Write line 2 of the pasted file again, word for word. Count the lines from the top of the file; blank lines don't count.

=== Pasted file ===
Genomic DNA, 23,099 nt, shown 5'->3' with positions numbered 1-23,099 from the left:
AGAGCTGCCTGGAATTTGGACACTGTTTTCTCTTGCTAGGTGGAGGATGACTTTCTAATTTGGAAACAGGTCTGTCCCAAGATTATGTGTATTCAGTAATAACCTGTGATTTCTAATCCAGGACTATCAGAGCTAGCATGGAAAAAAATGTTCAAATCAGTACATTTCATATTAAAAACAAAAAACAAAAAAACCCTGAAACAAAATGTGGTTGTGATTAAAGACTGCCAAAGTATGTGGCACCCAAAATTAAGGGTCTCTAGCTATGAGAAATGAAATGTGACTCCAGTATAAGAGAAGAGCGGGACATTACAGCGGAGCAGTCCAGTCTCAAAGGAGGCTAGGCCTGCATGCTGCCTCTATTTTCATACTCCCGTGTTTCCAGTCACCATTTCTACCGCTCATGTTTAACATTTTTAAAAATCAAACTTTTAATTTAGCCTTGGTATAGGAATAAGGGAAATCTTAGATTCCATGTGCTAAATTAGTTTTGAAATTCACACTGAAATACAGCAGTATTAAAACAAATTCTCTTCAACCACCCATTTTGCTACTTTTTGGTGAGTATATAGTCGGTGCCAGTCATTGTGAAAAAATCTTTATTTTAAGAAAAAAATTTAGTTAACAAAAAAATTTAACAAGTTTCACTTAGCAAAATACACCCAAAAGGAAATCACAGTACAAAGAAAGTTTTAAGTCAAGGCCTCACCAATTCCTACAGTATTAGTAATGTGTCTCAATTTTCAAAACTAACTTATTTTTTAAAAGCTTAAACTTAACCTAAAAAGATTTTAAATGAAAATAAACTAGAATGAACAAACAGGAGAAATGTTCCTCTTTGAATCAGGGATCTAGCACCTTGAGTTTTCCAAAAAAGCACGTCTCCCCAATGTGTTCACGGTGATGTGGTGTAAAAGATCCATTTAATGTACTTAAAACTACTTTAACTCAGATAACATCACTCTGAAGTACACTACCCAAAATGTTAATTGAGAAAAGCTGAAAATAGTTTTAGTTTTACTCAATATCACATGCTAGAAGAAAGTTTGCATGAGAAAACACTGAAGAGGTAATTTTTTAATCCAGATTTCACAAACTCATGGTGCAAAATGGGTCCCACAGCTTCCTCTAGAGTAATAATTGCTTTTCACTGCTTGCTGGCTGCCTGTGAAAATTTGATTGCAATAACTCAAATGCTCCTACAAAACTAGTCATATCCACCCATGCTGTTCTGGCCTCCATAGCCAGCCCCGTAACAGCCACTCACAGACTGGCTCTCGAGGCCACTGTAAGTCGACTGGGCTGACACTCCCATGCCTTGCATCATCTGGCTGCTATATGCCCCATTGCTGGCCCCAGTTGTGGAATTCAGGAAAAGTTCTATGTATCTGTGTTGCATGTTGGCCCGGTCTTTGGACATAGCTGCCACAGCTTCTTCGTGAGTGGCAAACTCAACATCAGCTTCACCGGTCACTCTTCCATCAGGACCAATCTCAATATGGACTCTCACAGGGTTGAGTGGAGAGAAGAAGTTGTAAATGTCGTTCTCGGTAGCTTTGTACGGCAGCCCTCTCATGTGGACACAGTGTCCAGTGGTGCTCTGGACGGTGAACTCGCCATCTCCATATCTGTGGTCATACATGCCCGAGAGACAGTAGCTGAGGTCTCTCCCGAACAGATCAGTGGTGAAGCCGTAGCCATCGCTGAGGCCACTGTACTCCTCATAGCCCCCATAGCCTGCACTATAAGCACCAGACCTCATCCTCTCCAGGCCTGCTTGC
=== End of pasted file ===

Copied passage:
AGAGCTGCCTGGAATTTGGACACTGTTTTCTCTTGCTAGGTGGAGGATGACTTTCTAATTTGGAAACAGGTCTGTCCCAAGATTATGTGTATTCAGTAATAACCTGTGATTTCTAATCCAGGACTATCAGAGCTAGCATGGAAAAAAATGTTCAAATCAGTACATTTCATATTAAAAACAAAAAACAAAAAAACCCTGAAACAAAATGTGGTTGTGATTAAAGACTGCCAAAGTATGTGGCACCCAAAATTAAGGGTCTCTAGCTATGAGAAATGAAATGTGACTCCAGTATAAGAGAAGAGCGGGACATTACAGCGGAGCAGTCCAGTCTCAAAGGAGGCTAGGCCTGCATGCTGCCTCTATTTTCATACTCCCGTGTTTCCAGTCACCATTTCTACCGCTCATGTTTAACATTTTTAAAAATCAAACTTTTAATTTAGCCTTGGTATAGGAATAAGGGAAATCTTAGATTCCATGTGCTAAATTAGTTTTGAAATTCACACTGAAATACAGCAGTATTAAAACAAATTCTCTTCAACCACCCATTTTGCTACTTTTTGGTGAGTATATAGTCGGTGCCAGTCATTGTGAAAAAATCTTTATTTTAAGAAAAAAATTTAGTTAACAAAAAAATTTAACAAGTTTCACTTAGCAAAATACACCCAAAAGGAAATCACAGTACAAAGAAAGTTTTAAGTCAAGGCCTCACCAATTCCTACAGTATTAGTAATGTGTCTCAATTTTCAAAACTAACTTATTTTTTAAAAGCTTAAACTTAACCTAAAAAGATTTTAAATGAAAATAAACTAGAATGAACAAACAGGAGAAATGTTCCTCTTTGAATCAGGGATCTAGCACCTTGAGTTTTCCAAAAAAGCACGTCTCCCCAATGTGTTCACGGTGATGTGGTGTAAAAGATCCATTTAATGTACTTAAAACTACTTTAACTCAGATAACATCACTCTGAAGTACACTACCCAAAATGTTAATTGAGAAAAGCTGAAAATAGTTTTAGTTTTACTCAATATCACATGCTAGAAGAAAGTTTGCATGAGAAAACACTGAAGAGGTAATTTTTTAATCCAGATTTCACAAACTCATGGTGCAAAATGGGTCCCACAGCTTCCTCTAGAGTAATAATTGCTTTTCACTGCTTGCTGGCTGCCTGTGAAAATTTGATTGCAATAACTCAAATGCTCCTACAAAACTAGTCATATCCACCCATGCTGTTCTGGCCTCCATAGCCAGCCCCGTAACAGCCACTCACAGACTGGCTCTCGAGGCCACTGTAAGTCGACTGGGCTGACACTCCCATGCCTTGCATCATCTGGCTGCTATATGCCCCATTGCTGGCCCCAGTTGTGGAATTCAGGAAAAGTTCTATGTATCTGTGTTGCATGTTGGCCCGGTCTTTGGACATAGCTGCCACAGCTTCTTCGTGAGTGGCAAACTCAACATCAGCTTCACCGGTCACTCTTCCATCAGGACCAATCTCAATATGGACTCTCACAGGGTTGAGTGGAGAGAAGAAGTTGTAAATGTCGTTCTCGGTAGCTTTGTACGGCAGCCCTCTCATGTGGACACAGTGTCCAGTGGTGCTCTGGACGGTGAACTCGCCATCTCCATATCTGTGGTCATACATGCCCGAGAGACAGTAGCTGAGGTCTCTCCCGAACAGATCAGTGGTGAAGCCGTAGCCATCGCTGAGGCCACTGTACTCCTCATAGCCCCCATAGCCTGCACTATAAGCACCAGACCTCATCCTCTCCAGGCCTGCTTGC